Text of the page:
WASHINGTON -- Federal Reserve Chairwoman Janet Yellen said Thursday some recent economic figures have pointed to weaker consumer spending than had been expected. She said the Fed will be watching to see whether the slowdown proves only a temporary blip caused by winter weather.
Ms. Yellen told the Senate Banking Committee the Fed will be alert to upcoming data to make sure the economy keeps strengthening.
In response to a question, she said she expects Fed policies to favor low interest rates "for quite some time."
Officials seek credit scores
In its new role as consumer credit watchdog, the federal Consumer Financial Protection Bureau on Thursday urged credit card companies to give customers free copies of their credit scores -- crucial pieces of financial information used to evaluate qualifications for mortgages, credit cards and even certain types of insurance and rental apartments.
While the agency is not requiring the companies to provide the information, it sent a letter to top executives at the nation's largest credit card companies and asked them to make the scores available in customers' statements or online.
A few card issuers recently began providing the scores on their own -- well before the agency's call -- and others are said to be in discussions to follow suit.
Holder home from hospital
WASHINGTON -- Attorney General Eric Holder was treated at a Washington hospital Thursday for an elevated heart rate after he experienced lightheadedness and shortness of breath during a staff meeting.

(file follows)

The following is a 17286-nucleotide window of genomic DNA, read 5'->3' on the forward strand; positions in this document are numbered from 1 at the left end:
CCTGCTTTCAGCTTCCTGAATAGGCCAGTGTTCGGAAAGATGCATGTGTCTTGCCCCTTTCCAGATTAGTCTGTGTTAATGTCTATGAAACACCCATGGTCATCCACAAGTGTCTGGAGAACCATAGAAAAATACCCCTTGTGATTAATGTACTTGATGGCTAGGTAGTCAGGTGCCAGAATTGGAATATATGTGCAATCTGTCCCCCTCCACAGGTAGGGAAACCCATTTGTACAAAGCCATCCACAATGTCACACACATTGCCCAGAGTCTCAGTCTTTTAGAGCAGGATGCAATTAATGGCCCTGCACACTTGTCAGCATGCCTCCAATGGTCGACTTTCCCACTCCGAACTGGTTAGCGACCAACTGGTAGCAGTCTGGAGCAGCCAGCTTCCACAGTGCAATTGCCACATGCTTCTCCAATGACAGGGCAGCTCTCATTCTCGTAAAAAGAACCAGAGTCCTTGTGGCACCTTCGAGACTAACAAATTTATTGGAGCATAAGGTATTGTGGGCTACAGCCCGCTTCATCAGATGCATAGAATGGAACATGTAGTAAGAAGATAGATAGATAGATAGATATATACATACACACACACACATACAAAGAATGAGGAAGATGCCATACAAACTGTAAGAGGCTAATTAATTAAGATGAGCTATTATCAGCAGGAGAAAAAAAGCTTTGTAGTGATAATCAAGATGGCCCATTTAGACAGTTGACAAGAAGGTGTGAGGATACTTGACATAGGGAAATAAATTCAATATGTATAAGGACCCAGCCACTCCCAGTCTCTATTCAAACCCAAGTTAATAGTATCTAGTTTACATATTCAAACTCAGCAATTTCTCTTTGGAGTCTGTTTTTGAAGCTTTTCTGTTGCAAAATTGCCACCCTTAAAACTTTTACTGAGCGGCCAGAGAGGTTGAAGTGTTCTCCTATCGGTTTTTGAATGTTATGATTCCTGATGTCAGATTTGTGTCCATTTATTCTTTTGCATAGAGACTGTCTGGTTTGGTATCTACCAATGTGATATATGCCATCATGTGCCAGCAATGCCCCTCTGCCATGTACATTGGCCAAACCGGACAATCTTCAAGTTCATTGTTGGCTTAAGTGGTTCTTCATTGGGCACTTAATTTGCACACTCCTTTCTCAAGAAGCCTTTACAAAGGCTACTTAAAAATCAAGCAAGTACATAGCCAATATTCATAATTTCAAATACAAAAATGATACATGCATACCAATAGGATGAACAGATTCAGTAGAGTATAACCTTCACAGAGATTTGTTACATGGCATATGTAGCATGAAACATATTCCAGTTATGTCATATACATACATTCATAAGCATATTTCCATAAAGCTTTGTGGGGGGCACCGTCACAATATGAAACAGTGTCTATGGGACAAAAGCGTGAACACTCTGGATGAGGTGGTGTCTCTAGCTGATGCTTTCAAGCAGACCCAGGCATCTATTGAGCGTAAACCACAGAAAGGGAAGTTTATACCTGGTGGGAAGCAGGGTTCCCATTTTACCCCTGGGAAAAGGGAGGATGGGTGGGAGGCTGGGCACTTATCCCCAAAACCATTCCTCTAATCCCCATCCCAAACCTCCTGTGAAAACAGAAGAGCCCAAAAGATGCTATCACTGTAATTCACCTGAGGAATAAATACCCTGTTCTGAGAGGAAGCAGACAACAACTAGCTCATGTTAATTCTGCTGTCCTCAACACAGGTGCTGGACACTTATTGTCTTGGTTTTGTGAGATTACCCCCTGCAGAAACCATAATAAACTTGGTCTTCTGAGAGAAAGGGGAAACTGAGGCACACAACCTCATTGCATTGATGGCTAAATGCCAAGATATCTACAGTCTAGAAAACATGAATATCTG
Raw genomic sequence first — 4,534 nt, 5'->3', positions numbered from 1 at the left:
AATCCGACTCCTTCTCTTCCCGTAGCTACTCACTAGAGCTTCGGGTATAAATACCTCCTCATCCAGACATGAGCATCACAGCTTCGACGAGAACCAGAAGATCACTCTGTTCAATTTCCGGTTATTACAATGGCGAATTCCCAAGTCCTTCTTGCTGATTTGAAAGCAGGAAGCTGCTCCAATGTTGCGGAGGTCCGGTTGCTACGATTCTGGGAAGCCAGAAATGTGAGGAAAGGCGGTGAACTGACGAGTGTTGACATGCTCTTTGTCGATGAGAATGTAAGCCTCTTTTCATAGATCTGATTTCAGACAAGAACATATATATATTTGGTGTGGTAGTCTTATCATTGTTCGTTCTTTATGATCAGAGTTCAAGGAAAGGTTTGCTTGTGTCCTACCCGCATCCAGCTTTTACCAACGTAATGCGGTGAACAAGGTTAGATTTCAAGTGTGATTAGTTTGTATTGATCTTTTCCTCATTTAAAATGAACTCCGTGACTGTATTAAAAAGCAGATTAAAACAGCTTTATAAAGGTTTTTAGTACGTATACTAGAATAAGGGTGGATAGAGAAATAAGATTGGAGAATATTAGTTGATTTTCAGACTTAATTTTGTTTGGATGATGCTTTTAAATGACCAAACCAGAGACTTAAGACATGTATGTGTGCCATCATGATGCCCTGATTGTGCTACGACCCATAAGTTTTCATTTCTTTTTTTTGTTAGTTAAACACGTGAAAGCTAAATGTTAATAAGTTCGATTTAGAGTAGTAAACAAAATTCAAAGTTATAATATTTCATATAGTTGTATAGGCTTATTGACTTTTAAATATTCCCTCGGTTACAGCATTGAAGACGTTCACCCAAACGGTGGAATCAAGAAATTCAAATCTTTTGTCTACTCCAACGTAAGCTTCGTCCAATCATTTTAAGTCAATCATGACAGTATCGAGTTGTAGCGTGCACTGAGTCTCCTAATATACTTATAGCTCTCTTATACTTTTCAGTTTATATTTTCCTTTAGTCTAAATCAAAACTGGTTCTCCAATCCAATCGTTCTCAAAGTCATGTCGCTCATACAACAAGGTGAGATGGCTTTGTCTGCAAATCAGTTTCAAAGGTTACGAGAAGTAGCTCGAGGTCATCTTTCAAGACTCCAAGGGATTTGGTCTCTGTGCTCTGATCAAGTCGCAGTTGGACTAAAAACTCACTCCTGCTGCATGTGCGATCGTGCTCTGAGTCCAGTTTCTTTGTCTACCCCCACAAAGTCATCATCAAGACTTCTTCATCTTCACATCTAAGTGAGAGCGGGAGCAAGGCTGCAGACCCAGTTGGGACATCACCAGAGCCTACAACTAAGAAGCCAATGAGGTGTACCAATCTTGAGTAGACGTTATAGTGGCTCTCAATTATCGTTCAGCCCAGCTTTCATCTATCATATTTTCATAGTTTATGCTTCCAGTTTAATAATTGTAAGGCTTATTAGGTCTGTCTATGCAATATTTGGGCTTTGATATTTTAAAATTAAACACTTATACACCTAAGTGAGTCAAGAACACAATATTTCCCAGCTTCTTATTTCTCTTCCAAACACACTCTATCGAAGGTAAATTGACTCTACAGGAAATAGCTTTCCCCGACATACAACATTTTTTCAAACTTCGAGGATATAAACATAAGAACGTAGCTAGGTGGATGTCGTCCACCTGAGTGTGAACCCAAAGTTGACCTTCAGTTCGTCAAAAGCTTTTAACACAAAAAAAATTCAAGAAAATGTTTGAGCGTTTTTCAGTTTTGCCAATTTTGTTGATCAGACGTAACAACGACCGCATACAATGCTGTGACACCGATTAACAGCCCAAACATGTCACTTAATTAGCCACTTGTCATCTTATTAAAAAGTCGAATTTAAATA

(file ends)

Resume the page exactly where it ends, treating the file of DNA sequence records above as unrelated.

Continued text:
Justice spokesman Brian Fallon said Mr. Holder, 63, arrived at MedStar Washington Hospital Center at 10:30 a.m. and received medication that quickly restored his heart rate to a normal level.
Mr. Holder left the hospital at 1:15 p.m., walking out without assistance, and went home to rest.
Ky. same-sex marriages
FRANKFORT, Ky. -- Same-sex marriages performed in other states are legal in Kentucky under a final order issued by a federal judge in Louisville.
U.S. District Judge John G. Heyburn II issued an order Thursday that strikes down portions of a 1998 state law and a 2004 state constitutional amendment defining marriage in Kentucky as between one man and one woman, and that prohibited the state from recognizing same-sex marriages legally performed in other states.
Under the ruling, same-sex couples married in other states are now entitled to the legal benefits all other married couples in Kentucky receive, such as the ability to file joint tax returns. Judge Heyburn's order made no reference to the state's request for a stay.
Attorney General Jack Conway and Gov. Steve Beshear, both Democrats, are jointly deciding how the state should proceed, a spokeswoman said.
Married man ordained
ST. LOUIS -- The new priest at St. Raymond's Maronite Cathedral in St. Louis is a married man.
Wissam Akiki was ordained Thursday night in the church that sits near downtown St. Louis.
Eastern Catholic churches in the Middle East and Europe ordain married men. However, the Vatican banned the practice in America in the 1920s.
Pope John Paul II called for greater acceptance of Eastern Catholic traditions. Popes have made exceptions on a case-by-case basis for married U.S. men to become Eastern Catholic priests.
Pope Francis gave permission for Mr. Akiki to be ordained. It's considered an exception, not policy change.
-- Compiled from news services